BC: When you first did the fidelity paintings, they must have been radical.
MM: They were radical paintings. They’ve been called post-pop, which is a term I prefer. Somehow pop had popped. I was quite close to Roy Lichtenstein and I was very involved with the dealer, Ivan Karp. The Coke bottle had been used up, everything had been used up. I can recall going down to Pier 57 with a canvas to paint a ship because ships had been very big in my life. Actually, the other way that had come about was that those abstract paintings were made in horizontal rows—I used a pastry gun to load and scribble into it—and people would say it looked like the superstructure of a liner. I started thinking about that and it led me on. But the problem at the pier was that the end of the ship was over there and the beginning was over here, and it was impossible to grasp it.
BC: Do you mean perceptually it was too big for your vision to incorporate?
MM: Yes. You’d have to be half a mile away. So I got a postcard of a ship. That was the first one, and oddly enough I made a mistake on the proportion of the grid. The canvas was longer than the proportion of the postcard, and so I just painted a black strip on the right-hand side. It gives a sense of film, which I fell into, so to speak. Also, Richard Artschwager was a big influence. There was a collector from Detroit called Florence Barron and she took me to Richard’s place, and that’s where I saw this grid being used. I was very familiar with the grid from art school, so I connected the two. I felt I could be in the mainstream and still use a grid.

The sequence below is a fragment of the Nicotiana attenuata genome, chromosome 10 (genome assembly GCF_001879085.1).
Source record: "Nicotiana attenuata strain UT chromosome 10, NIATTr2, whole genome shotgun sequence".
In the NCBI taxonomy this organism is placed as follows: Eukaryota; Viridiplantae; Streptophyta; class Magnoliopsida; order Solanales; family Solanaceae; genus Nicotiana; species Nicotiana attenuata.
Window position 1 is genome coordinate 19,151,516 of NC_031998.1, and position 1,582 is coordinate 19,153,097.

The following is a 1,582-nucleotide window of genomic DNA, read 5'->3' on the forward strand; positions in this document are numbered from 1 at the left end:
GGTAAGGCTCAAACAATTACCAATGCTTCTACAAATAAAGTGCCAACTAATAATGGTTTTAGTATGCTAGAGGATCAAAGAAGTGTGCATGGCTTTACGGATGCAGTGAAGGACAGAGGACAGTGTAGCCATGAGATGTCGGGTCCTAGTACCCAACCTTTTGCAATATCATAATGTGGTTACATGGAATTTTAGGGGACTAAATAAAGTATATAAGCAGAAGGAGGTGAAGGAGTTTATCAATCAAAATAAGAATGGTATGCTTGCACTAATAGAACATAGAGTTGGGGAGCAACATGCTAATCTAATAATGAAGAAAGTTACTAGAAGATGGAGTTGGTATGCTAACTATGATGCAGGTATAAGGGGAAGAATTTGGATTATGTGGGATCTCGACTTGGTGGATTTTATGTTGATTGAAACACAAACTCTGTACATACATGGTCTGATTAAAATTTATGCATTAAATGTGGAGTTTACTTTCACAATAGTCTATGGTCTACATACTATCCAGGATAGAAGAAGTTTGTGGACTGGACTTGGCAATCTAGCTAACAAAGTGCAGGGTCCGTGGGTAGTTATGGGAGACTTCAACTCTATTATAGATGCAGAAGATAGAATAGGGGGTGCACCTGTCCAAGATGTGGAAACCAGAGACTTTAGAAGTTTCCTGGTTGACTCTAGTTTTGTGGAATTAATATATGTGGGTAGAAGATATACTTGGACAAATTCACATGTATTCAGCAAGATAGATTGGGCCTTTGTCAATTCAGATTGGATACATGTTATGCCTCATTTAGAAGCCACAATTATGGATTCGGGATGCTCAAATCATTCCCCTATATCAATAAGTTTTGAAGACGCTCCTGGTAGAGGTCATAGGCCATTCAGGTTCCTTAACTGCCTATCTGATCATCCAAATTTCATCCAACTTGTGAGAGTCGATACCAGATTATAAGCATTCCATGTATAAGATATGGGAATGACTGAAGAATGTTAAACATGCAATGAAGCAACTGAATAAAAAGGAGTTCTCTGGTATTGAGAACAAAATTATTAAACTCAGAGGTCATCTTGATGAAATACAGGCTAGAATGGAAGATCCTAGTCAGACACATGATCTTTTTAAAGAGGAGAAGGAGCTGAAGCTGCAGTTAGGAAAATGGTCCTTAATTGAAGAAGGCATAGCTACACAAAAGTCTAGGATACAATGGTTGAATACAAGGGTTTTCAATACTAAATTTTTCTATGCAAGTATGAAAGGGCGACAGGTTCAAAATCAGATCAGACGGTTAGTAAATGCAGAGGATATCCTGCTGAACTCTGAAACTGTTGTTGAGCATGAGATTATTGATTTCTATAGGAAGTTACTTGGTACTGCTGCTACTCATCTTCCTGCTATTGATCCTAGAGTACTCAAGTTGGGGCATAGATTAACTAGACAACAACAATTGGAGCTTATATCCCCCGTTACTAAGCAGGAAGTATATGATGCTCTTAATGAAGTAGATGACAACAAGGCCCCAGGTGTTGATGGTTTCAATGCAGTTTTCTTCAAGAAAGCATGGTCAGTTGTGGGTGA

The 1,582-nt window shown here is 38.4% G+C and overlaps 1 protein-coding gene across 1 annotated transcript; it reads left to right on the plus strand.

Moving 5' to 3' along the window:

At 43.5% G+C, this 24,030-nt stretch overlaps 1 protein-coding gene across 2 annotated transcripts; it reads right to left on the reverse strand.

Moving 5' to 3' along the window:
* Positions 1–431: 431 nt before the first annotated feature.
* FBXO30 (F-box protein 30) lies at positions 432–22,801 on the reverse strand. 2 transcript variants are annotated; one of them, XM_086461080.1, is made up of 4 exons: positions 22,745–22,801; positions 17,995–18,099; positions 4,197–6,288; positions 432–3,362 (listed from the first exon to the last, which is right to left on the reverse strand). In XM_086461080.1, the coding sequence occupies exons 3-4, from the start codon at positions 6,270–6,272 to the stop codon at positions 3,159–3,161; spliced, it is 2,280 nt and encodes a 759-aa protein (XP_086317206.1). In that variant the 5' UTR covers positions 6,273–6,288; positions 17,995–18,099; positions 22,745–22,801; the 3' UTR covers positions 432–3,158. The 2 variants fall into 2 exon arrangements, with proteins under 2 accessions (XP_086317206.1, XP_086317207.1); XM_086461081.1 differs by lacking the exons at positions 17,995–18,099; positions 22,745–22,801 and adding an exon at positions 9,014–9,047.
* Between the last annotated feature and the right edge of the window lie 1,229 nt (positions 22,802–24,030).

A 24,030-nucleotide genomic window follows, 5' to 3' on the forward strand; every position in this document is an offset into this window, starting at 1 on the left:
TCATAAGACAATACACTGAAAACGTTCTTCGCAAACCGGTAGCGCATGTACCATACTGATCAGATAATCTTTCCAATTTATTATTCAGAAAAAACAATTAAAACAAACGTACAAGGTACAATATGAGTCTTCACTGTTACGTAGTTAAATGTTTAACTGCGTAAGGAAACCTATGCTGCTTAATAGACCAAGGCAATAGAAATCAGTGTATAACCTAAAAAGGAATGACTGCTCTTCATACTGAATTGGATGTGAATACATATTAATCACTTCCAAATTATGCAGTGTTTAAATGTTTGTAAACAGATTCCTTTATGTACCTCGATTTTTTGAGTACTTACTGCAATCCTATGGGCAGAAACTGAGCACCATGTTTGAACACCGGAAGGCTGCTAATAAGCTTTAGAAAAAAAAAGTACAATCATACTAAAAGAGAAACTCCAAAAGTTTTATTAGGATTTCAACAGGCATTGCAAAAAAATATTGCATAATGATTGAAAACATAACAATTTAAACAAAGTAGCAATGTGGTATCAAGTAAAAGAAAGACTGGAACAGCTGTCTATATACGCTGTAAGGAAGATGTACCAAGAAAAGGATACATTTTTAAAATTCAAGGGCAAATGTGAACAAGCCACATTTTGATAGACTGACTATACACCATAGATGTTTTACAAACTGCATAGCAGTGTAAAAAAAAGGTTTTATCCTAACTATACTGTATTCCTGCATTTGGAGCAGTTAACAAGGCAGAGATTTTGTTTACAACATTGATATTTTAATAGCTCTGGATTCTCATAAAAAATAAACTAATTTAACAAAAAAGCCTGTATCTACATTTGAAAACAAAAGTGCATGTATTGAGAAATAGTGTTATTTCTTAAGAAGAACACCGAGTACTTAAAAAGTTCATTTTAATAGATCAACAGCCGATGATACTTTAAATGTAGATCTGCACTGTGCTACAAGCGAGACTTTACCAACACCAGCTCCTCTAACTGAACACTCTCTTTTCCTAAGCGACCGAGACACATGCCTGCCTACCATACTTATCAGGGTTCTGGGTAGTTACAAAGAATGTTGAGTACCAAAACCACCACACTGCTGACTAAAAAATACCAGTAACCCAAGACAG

BC: Did it matter to you to be in the mainstream?
MM: Of course. I wanted to be an insider. The most attracting thing to me about art was glory and getting good girlfriends. I found out that women like artists rather than stockbrokers. And also, it was to sit in the pantheon of the greats. Whether or not that happens is something else, but it is the scale of my historical ambition.
BC: So is Vermeer: Portrait of the Artist in his Studio, 1968, an act of homage or an act of competition? If you’re going to enter the pantheon, at what level do you decide to make that entry?
MM: Neither. It was just another way of making a painting. The thing you have to remember is that mine was 10 feet high and the original was something like 25 inches. By then I had met Salvador Dali, which was very interesting, because here was another scale of thinking. He loved Vermeer, who wasn’t thought of very much in the 19th century and in his own time was seen as a copyist. To paint my version I had bought a reproduction of a poster from the Met, and I painted in the photographer’s copyright and “Printed by Abrams” with a border. I had all these theories about borders, that it represents eight horizons instead of four, so it slows down the image in a certain way.
BC: By the time you get to SS Amsterdam in Front of Rotterdam, 1966, you’re painting in a grid system so small you have to use a magnifying glass to do it. A friend of yours is Barnett Newman and “big attack art” is the order of the day; that makes you the “other.”